BY DONALD BITLER | JUNE 13, 2012
We are constantly hearing many politicians talk about reducing entitlements. And understandably so, the problem with what they are saying is they do not distinguish between those entitlements which are “earned” and those that are not. What, may I ask, is the reason for that? Are they afraid to be specific? Only by being specific can the overspending for entitlements be explained and therefore a solution be presented and applied properly. The tax paying public is not responsible for the problems within social security, the government is. The lack of ability by the government to manage the programs properly is the real problem. However, any solution the government decides on is surely going to cost the tax payers “again.”
Social Security is an earned entitlement. Medicare and veteran pensions and disability also are earned entitlement, and are paid for by the tax paying citizens. Food stamps are NOT an earned entitlement, neither is welfare although they also are paid for by the taxpayer.
Making those who are on unearned entitlements comfortable seems to have a tendency for them to desire to stay on those entitlements. Compassion is all well and good – however, giveaway programs have a way of diminishing self respect, esteem and self-reliance and always seems to create more reliance on government which, in the final analysis, is a form of slavery. All unearned entitlement programs should be on a diminishing value program. In other words the amount of entitlement should be decreasing over time as an incentive to become self-reliant. Of course unemployment should also be approached the same way.
Furthermore, all permanent welfare programs should be labeled exactly that and reevaluated at least annually. Many of the tax paying citizens have suggested over and over unearned entitlements should be subjected to unscheduled drug screening, at least, annually. We all know there is considerable abuse within the unearned entitlement programs which must be eliminated as a part of reaching a reasonable solution to a severe problem.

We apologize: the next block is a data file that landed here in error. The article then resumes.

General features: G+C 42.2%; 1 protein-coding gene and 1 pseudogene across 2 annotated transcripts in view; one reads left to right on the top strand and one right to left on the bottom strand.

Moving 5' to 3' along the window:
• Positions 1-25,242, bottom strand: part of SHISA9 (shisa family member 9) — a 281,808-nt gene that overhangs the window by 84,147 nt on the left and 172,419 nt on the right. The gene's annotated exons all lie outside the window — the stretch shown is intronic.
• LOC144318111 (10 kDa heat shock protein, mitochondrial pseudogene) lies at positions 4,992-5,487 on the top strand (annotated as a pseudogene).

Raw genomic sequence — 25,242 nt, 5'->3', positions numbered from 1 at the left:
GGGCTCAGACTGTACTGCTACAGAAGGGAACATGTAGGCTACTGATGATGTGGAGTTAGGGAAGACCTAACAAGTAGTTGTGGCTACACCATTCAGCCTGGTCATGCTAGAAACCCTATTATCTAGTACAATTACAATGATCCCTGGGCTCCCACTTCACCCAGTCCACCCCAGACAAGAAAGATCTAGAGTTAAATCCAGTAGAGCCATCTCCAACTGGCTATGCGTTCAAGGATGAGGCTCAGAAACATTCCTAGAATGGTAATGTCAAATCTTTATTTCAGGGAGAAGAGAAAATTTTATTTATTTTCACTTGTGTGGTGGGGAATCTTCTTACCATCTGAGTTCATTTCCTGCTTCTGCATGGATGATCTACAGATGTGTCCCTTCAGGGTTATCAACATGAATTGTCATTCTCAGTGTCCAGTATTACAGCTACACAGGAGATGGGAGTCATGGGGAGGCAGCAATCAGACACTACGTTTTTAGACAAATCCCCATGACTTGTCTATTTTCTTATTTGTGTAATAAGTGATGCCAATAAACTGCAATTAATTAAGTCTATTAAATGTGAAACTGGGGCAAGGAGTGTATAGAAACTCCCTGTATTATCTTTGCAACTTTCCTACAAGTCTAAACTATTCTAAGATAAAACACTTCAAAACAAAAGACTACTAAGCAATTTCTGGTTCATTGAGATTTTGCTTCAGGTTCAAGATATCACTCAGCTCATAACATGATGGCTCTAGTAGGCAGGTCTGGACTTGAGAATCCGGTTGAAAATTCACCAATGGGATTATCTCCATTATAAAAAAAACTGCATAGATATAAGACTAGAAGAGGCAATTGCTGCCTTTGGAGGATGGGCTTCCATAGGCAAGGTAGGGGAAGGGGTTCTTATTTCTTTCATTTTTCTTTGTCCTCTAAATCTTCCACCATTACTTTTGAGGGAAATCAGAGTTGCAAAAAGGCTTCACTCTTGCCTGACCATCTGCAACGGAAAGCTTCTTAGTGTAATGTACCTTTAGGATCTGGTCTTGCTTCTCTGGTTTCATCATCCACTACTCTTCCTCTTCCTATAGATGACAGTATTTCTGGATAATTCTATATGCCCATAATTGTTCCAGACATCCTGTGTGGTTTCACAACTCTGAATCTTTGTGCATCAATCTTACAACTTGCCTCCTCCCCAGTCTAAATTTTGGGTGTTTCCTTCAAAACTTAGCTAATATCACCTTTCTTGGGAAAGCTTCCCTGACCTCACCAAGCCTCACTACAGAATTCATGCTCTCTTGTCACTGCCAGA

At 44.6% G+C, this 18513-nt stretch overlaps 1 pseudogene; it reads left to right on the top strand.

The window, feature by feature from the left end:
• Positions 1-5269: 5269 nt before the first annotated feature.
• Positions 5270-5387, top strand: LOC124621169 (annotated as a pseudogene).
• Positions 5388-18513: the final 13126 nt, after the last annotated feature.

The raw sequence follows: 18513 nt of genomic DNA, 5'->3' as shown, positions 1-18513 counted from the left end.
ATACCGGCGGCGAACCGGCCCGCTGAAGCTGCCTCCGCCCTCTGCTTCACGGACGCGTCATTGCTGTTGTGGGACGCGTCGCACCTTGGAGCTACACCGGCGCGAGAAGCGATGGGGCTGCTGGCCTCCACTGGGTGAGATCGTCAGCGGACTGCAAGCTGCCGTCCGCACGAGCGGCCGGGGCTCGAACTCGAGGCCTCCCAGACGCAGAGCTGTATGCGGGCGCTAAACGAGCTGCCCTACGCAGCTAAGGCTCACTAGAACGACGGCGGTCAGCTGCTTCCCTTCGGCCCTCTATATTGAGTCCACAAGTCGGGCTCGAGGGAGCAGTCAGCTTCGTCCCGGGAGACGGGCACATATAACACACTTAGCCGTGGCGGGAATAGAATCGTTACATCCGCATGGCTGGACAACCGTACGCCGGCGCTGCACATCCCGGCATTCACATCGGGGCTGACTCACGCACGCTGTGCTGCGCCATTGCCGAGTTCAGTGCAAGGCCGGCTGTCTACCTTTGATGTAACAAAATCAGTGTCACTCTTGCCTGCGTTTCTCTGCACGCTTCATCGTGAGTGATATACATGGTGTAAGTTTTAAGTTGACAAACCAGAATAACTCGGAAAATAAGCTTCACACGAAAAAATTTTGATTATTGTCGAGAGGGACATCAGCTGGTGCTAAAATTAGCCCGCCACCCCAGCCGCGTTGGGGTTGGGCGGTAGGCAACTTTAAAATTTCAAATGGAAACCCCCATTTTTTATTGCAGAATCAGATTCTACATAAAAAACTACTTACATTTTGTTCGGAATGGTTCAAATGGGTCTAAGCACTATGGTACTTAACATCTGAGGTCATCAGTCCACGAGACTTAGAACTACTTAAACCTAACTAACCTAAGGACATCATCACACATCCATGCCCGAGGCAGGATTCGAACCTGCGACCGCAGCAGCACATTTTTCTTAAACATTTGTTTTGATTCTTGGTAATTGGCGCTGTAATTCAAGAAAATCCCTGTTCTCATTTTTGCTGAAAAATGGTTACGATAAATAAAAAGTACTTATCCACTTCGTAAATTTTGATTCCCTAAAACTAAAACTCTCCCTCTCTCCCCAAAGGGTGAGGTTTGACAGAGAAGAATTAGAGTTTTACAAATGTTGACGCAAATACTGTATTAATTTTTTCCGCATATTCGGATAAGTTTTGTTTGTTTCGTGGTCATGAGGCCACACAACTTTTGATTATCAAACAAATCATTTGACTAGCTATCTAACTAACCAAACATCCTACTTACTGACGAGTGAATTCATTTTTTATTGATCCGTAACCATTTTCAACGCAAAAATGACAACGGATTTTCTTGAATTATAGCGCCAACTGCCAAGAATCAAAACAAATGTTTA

Since we can all agree there is a difference between earned entitlements and unearned entitlements or at least there should be no argument about that fact. Why should it not be reasonable to find a solution separately? For instance earned entitlements like social security were originally designed to be only drawn by less than 50 percent of those who paid into it. The maximum average age when social security was first designed was in the mid 60s and the retirement age was set at that level. Now however, the average is well beyond 20 more years consequently that places a larger burden on the system. Obviously, the government once again dropped the ball. Any changes to the drawing age should be increased gradually however, so there is not an extreme change to any age group. For example those presently at or above 50 would see no change in their retirement age.
Those 45 to 50 may see a one year increase in retirement age. Those 35 to 45 may see a 2 year increase and so on. With the final goal of 72 (or more) being the final retirement age for both men and women. Like anything else however there could be exceptions, like pilots and fire fighters. The government in the final analysis is the biggest problem when it comes to earned entitlements like social security. How you ask? The government has for some time now under both Democrats and Republicans presented social security as a retirement program, it is not a retirement program and was never meant to be a retirement program, it is a social “security” program. A program to keep someone in their old age from starving to death. Retirement should still be planned for over and above social security.
Furthermore, although they do pay into the program, those who have a net worth of more than ten million, should not be allowed to draw maximum benefits. This is not a punishment for becoming wealthy, but it is reasonable. Those folks pay other taxes they personally do not benefit from, social security should be no different.